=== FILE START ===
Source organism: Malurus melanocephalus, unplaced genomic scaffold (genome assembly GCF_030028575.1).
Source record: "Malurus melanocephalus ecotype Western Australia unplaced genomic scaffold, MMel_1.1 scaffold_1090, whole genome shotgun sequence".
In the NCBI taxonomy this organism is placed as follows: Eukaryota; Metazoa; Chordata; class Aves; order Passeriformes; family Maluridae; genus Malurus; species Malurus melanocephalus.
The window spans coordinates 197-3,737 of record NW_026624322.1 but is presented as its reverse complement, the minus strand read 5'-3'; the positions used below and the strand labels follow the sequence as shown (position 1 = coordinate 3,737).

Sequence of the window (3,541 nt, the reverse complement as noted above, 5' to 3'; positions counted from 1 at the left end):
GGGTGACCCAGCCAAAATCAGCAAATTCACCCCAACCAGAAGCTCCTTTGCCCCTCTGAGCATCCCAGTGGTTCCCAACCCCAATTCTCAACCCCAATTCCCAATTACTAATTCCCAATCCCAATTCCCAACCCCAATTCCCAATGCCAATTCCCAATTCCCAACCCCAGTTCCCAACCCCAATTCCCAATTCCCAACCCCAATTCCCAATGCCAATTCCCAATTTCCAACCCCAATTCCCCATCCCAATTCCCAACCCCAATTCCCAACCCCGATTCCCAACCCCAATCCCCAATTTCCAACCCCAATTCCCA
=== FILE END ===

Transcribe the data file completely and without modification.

Source organism: Malurus melanocephalus, unplaced genomic scaffold (genome assembly GCF_030028575.1).
Source record: "Malurus melanocephalus ecotype Western Australia unplaced genomic scaffold, MMel_1.1 scaffold_1090, whole genome shotgun sequence".
In the NCBI taxonomy this organism is placed as follows: Eukaryota; Metazoa; Chordata; class Aves; order Passeriformes; family Maluridae; genus Malurus; species Malurus melanocephalus.
The window spans coordinates 197-3,737 of record NW_026624322.1 but is presented as its reverse complement, the minus strand read 5'-3'; the positions used below and the strand labels follow the sequence as shown (position 1 = coordinate 3,737).

Sequence of the window (3,541 nt, the reverse complement as noted above, 5' to 3'; positions counted from 1 at the left end):
GGGTGACCCAGCCAAAATCAGCAAATTCACCCCAACCAGAAGCTCCTTTGCCCCTCTGAGCATCCCAGTGGTTCCCAACCCCAATTCTCAACCCCAATTCCCAATTACTAATTCCCAATCCCAATTCCCAACCCCAATTCCCAATGCCAATTCCCAATTCCCAACCCCAGTTCCCAACCCCAATTCCCAATTCCCAACCCCAATTCCCAATGCCAATTCCCAATTTCCAACCCCAATTCCCCATCCCAATTCCCAACCCCAATTCCCAACCCCGATTCCCAACCCCAATCCCCAATTTCCAACCCCAATTCCCA